Although long-chain omega-3 fatty acid (n-3 FA) consumption estimated via food-frequency questionnaires has been associated with a higher incidence of diabetes, limited prospective data on diabetes risk are available that use objective biomarkers of n-3 FAs.

We sought to examine the relation between plasma phospholipid n-3 FAs and incident diabetes.

We prospectively analyzed data in 3088 older men and women (mean age: 75 y) from the Cardiovascular Health Study (1992-2007). Plasma phospholipid n-3 FAs were measured by using gas chromatography, and incident diabetes was ascertained by using information on hypoglycemic agents and serum glucose. We used Cox proportional hazards models to estimate multivariable-adjusted relative risks.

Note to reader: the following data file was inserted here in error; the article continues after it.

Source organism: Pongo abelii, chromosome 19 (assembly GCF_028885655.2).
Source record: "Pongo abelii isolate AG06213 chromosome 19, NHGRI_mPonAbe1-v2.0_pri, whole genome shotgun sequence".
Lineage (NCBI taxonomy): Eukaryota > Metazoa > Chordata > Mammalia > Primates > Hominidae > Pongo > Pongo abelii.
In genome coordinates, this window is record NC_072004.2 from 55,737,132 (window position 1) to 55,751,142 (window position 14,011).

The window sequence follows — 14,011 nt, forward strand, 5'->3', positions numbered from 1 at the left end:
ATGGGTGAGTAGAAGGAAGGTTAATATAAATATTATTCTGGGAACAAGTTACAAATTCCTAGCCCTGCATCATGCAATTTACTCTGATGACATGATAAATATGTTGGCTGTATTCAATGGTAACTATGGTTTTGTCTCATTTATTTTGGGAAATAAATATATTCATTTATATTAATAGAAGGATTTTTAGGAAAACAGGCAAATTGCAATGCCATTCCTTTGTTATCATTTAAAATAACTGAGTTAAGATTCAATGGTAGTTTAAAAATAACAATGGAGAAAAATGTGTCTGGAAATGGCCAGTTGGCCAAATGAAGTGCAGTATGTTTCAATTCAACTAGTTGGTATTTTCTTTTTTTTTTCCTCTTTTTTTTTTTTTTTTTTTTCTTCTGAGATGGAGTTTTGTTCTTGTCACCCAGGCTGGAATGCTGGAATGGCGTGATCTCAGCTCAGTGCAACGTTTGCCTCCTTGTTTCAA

During a median follow-up of 10.6 y, 204 new cases of diabetes occurred. In a multivariable model that controlled for age, sex, race, clinic site, body mass index, alcohol intake, smoking, physical activity, LDL cholesterol, and linoleic acid, relative risks (95% CIs) for diabetes were 1.0 (reference), 0.96 (0.65, 1.43), 1.03 (0.69, 1.54), and 0.64 (0.41, 1.01) across consecutive quartiles of phospholipid eicosapentaenoic acid and docosahexaenoic acid (P for trend = 0.05). Corresponding relative risks (95% CIs) for phospholipid α-linolenic acid (ALA) were 1.0 (reference), 0.93 (0.65, 1.34), 0.99 (0.68, 1.44), and 0.57 (0.36, 0.90) (P for trend = 0.03).

With the use of objective biomarkers, long-chain n-3 FAs and ALA were not associated with a higher incidence of diabetes. Individuals with the highest concentrations of both types of FAs had lower risk of diabetes.